ANCHORAGE, Alaska (Reuters) - The Biden administration began its first high-level in-person talks with rival China on Thursday, saying that Chinese actions threaten a global order based on rules and vowing that Washington would also stand up for its friends.
“We do not seek conflict, but we welcome stiff competition, and we will always stand up for our principles, for our people, and for our friends,” the U.S. national security adviser, Jake Sullivan, said at the start of talks with Chinese counterparts in Alaska.
Secretary of State Antony Blinken told China’s top diplomat, Yang Jiechi, and State Councilor Wang Yi in Anchorage that the U.S. side would discuss its “deep concerns” about Chinese actions in Xinjiang, Hong Kong and Taiwan, as well as cyber attacks on the United States and economic coercion of allies.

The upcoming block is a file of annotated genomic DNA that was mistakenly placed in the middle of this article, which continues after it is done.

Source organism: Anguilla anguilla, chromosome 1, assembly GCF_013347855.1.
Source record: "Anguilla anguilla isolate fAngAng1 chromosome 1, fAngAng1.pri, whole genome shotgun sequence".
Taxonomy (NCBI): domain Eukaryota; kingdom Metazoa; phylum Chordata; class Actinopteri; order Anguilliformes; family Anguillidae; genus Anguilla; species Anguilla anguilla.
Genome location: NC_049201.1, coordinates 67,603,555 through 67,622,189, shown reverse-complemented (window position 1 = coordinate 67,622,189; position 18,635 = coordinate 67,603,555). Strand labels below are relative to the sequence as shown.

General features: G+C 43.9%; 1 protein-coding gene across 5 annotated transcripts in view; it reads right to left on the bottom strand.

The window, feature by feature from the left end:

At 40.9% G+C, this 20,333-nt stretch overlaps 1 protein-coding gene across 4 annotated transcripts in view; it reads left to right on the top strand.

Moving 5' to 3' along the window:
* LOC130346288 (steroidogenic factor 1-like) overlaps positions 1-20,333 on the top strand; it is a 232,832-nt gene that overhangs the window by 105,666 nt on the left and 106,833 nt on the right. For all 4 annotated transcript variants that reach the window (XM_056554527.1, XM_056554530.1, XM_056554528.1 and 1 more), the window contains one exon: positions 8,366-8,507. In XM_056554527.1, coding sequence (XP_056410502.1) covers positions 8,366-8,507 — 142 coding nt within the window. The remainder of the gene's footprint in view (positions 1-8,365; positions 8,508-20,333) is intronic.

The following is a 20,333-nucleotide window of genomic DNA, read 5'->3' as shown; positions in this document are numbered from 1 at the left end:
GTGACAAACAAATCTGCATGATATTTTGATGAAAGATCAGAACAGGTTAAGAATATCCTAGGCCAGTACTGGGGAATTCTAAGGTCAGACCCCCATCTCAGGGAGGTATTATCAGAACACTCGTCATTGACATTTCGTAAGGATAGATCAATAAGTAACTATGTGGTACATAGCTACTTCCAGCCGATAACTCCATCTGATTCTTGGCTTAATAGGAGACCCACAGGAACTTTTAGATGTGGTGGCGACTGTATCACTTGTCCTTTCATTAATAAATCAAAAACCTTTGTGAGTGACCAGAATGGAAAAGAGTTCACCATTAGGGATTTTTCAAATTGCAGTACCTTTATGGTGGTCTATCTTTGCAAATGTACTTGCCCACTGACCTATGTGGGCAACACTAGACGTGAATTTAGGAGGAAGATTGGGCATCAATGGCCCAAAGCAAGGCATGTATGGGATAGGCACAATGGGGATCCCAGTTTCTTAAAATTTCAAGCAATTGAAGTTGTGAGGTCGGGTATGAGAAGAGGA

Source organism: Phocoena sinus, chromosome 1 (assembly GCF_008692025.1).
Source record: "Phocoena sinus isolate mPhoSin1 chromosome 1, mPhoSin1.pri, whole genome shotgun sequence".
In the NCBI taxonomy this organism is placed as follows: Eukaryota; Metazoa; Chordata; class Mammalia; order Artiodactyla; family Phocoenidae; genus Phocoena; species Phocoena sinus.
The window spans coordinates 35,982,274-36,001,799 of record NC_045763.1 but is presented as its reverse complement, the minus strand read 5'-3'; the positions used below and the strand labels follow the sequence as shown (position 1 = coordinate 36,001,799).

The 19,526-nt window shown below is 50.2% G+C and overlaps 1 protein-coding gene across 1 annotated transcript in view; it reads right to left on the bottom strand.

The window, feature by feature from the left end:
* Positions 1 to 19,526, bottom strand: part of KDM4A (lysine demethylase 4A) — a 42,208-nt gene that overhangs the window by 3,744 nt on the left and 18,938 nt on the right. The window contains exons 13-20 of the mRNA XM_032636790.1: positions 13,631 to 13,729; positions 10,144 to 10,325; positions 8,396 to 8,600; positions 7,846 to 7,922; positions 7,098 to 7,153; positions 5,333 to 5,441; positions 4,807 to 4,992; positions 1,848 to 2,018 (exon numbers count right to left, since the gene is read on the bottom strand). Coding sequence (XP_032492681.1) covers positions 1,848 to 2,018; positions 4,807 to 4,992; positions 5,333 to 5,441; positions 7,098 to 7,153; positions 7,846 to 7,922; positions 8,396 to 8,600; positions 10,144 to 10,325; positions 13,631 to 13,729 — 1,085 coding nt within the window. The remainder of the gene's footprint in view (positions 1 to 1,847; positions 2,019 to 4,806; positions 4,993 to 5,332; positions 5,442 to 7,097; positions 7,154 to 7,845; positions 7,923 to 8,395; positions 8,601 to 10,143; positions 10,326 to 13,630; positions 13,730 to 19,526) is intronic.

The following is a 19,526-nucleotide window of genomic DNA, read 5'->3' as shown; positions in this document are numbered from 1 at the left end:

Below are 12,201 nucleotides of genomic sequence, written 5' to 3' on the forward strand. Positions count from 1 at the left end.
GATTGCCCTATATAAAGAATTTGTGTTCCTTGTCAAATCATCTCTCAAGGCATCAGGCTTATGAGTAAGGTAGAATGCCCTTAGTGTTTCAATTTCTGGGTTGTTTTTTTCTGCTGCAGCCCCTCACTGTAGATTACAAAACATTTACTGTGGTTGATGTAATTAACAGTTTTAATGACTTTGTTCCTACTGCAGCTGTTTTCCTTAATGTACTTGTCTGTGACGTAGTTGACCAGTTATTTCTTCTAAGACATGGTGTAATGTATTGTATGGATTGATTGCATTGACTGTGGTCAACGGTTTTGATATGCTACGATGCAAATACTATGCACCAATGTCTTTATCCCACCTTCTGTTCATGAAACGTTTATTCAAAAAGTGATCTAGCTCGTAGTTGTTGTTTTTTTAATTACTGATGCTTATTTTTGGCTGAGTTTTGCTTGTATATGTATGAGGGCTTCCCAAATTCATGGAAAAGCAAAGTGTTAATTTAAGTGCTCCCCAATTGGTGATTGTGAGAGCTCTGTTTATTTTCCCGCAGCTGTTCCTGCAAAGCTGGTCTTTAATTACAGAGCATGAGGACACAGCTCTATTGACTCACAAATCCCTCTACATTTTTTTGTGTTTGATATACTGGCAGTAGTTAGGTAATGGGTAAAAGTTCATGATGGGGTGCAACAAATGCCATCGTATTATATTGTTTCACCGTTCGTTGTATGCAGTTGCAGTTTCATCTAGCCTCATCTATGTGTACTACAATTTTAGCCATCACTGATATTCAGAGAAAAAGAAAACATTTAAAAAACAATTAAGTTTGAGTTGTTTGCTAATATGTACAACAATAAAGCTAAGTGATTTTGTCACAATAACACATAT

“Each of these actions threaten the rules-based order that maintains global stability,” he said.
In lengthy response to the U.S. opening statements, Yang hit back, accusing the United States of using its military might and financial supremacy to pressure countries and of abusing national security to threaten the future of international trade.
He said Xinjiang, Hong Kong and Taiwan were all inseparable parts of Chinese territory and China firmly opposed U.S. interference in its internal affairs.
Yang said human rights in the United States were at a low point with Black Americans being “slaughtered” and added that the United States should handle its own affairs and China its own.
Yang said it was necessary to abandon a “Cold War mentality,” and confrontation and added:
“The way we see the relationship with the United States is as President Xi Jinping has said, that is we hope to see no confrontation, no conflict, mutual respect and win-win cooperation with the United States.”
Reporting by Humeyra Pamuk, David Brunnstrom and Michael Martina; Editing by Leslie Adler and Grant McCool
Our Standards: The Thomson Reuters Trust Principles.